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Abject England Draw Algeria and Face Elimination in 2010 World Cup Group Stage

 Abject England Draw Algeria and Face Elimination in 2010 World Cup Group Stage

As the three lions bow their heads in shame and continue to yawn and whimper their way through what was supposedly the easiest group they’ve ever encountered, I feel the need as one of their biggest fans, at least on this site, to step up and face the music and admit my passions exist for a team that simply isn’t good enough.

I may in fact spend the rest of my adult life trying to figure out why some of the best players in the best league in the world, managed by one of the best managers in the world are unable to string a consecutive number of passes together. But at least for today, England lacked more than just the ability to out pass their opponents. They lacked desire and heart, something they could learn a thing or two about from their opening round opponents, the USA.

After watching the first two matches of the day, and more specifically the US v Slovenia match, I got the feeling that England would easily lay their heads to sleep tonight being top of group C with one match to play. Surely a win was in order, possibly even by 3 or 4, but what had I based that prediction on? Where was the proof from recent performances and tournaments that allowed me to so easily brush aside Algeria? Where are these imaginary great England displays myself and other England fans conjure coming from?

Because of how exciting and entertaining the other matches were, I somehow mistakenly figured that the ability to play GOOD football, to score goals and to work together as a team were somehow contagious – that England could maybe learn a thing or 2 from the States about desire and the will to win, and the ability to not give up and really have a go at things when all the chips were down. Boy was I wrong.

It turns out my preconceived delusions of grandeur are being replaced with the very real possibility that England will be on a plane back to Old Blighty by next Wednesday having popped and deflated my big red balloon yet again.

Is it even worth my time picking through player by player and dissecting their woeful performance like so many else will? No. Everyone was poor. David James was OK, but didn’t have much to do. England’s abject performance put a stamp on the encounter with Algeria so distinct and familiar to fans of International football that the game very well may go down as one of the worst in recent World Cup history. A deserved fate for a team that seemed to care so little.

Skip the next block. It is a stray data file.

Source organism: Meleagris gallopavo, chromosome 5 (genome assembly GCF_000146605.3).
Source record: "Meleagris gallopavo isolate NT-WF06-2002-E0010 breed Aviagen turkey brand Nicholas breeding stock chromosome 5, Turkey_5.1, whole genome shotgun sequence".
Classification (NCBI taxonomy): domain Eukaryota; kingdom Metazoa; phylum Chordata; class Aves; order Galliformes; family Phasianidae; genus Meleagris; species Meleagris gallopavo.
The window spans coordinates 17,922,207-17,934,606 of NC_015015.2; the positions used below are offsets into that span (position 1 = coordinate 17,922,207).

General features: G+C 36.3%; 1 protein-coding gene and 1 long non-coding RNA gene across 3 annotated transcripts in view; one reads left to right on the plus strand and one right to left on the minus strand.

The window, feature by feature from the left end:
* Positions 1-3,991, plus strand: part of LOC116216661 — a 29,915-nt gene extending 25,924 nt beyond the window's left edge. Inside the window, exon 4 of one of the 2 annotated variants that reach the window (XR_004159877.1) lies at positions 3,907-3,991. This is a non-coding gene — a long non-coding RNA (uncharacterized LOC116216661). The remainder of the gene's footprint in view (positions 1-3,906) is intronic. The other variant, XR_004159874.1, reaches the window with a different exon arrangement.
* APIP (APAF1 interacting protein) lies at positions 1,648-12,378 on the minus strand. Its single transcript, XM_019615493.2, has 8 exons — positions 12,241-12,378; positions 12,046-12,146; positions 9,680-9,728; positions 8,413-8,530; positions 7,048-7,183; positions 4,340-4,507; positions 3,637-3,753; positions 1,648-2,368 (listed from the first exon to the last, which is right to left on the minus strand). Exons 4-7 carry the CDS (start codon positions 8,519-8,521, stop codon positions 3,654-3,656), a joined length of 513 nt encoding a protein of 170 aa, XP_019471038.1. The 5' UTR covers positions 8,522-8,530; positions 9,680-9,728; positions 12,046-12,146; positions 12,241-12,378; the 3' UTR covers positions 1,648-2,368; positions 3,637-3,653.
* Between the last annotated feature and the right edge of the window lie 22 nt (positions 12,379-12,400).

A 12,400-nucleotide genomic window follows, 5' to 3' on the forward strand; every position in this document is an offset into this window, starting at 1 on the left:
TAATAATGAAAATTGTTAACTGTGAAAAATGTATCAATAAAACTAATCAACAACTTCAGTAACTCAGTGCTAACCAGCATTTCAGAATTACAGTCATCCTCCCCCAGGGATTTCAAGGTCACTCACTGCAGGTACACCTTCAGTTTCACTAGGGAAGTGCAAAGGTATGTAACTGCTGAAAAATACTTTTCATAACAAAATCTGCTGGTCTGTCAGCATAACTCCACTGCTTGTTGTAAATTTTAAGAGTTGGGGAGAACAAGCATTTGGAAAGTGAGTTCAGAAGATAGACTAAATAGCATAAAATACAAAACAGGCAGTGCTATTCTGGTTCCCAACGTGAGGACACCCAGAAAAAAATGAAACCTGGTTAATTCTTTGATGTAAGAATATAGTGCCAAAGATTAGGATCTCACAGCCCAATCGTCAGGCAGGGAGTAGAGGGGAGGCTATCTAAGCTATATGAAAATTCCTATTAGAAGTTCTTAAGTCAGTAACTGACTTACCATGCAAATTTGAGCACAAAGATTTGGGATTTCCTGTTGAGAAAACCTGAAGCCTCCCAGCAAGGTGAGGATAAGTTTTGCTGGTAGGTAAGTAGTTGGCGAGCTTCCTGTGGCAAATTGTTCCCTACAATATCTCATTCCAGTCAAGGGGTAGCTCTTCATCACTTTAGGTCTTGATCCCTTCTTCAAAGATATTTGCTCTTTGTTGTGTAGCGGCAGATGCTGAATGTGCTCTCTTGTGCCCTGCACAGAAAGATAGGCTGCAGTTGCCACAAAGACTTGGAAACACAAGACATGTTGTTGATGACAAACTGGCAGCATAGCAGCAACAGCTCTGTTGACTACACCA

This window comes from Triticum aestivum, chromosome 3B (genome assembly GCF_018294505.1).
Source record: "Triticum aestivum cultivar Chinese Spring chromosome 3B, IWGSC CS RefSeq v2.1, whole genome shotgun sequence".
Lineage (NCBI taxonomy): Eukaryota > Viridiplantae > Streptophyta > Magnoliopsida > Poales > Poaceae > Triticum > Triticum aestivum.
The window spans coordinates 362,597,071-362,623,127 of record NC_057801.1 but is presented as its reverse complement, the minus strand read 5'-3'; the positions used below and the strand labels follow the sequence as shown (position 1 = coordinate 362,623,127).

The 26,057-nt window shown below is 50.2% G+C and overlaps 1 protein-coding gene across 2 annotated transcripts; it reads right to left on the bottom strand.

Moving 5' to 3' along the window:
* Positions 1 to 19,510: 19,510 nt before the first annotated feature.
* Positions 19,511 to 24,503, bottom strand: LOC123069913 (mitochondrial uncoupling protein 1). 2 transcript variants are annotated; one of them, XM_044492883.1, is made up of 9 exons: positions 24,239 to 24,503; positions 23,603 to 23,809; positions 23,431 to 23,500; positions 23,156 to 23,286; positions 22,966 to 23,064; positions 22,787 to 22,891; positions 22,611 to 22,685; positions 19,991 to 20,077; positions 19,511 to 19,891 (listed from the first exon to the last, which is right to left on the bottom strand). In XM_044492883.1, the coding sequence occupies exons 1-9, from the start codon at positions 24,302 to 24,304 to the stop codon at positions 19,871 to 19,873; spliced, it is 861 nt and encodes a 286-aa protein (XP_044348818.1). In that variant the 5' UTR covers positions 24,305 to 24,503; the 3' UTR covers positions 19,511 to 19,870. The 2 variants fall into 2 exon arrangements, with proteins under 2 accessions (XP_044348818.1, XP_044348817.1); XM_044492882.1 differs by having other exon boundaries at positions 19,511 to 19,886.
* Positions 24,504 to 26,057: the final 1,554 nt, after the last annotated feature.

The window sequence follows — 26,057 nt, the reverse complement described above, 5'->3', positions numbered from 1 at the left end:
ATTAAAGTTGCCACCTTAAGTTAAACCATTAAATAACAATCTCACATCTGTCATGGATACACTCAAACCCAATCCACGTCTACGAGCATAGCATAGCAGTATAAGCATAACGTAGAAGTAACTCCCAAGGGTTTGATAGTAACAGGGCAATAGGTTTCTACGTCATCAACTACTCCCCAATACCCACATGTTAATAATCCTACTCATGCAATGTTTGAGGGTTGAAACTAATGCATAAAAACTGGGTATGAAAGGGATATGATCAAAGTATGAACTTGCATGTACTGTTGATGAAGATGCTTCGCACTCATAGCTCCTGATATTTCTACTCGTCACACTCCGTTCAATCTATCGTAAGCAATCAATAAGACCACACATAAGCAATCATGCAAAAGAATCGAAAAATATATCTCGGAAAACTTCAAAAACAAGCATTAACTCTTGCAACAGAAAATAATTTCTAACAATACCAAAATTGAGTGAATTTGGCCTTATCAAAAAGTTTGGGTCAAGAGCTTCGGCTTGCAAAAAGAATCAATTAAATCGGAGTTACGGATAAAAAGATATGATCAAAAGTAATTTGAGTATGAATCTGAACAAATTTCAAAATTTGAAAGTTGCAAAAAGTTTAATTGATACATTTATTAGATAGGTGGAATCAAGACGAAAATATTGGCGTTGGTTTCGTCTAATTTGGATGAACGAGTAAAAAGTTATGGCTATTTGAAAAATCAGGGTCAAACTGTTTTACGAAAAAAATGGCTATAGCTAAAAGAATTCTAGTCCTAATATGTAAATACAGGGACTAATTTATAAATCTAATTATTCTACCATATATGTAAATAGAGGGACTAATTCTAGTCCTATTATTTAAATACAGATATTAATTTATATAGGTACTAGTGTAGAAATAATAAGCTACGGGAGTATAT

With one group game left, England are widely considered the biggest flop of this tournament along with France who really don’t seem to care how they’re viewed either way. With their pockets overflowing with cash, I’m wondering how much England really care either.

So who’s to blame? Is it the brilliant Capello? The world class players? Rooney, Gerrard, Lampard and co. couldn’t hold a candle to the most average of performances on Friday. England were a shell of the team that so easily blazed their way through World Cup qualification, unbeaten until tickets to South Africa were already punched. I have never in my life witnessed a team of players so slow and lacking in ambition and purpose. A team unable to prove to anyone they deserve the next round as they failed in creativity, pace, spark, and imagination.

England gifted possession to Algeria all day by hoofing it up front in hopes Emile Heskey could hold up the ball for England’s great white hope, Wayne Rooney. Only problem, it didn’t work and England kept trying. When David James attempted to play the ball short to a central defender, England passed sideways and then back to James with no clear way forward for another attempt at the hoof. Was this the tactic implemented by Capello to conquer the world?

Although the reasons for England’s inability to play together effectively, at least in my mind, will never be known, at least now I’m finally realizing that it really doesn’t matter why they’re so bad if the players don’t seem to care.

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36 Responses to Abject England Draw Algeria and Face Elimination in 2010 World Cup Group Stage

  1. Jose says:

    It’s amazing how much better England players play individually for their respective club teams than for their country. I think that they don’t want to be made the scapegoat by the English press.

  2. Kevin says:

    Pretty clear that Gerrard and Lampard don’t work together. We’ve all known that for years. They are elite players but not when they are paired in the midfield. Outside of them and Rooney the rest of the squad is incredibly overrated. The English press makes these guys out to be heros, but if they were from Baltic or African countries they could all be had on the cheap. Decent enough players for the Premier league, but not world class in any way, shape or form. It is like worshipping idols. They don’t underachieve at tournaments like most people think they do…..they perform to the level that they should.

    I think most rational fans of the US and England (harder to find rational England fans) realized that the draw last Saturday was due to two teams playing poorly. The delusional England or US fan thought it was a great match and we would both roll our lesser known counterparts. Slovenia were up for the fight against us and Algeria the same v England. I am sure over the next 5 days we will all convince ourselves that England will thrash Slovenia 3-0 with the potent strike force of, well, nobody and that we will run Algeria off the park. Then we can all be shocked when we are embroiled in absolute barn burners because those teams are actually as good as we are.

    • Shaun says:

      Kevin-I think there is just a deep stubbornness in every England manager that players as great as Gerrard and Lampard are good enough to coexist on the field. How much longer do we have to be subjected to the fact that it just doesn’t work? Square peg round hole. Over and over and over again.

      • Cuba Rebel says: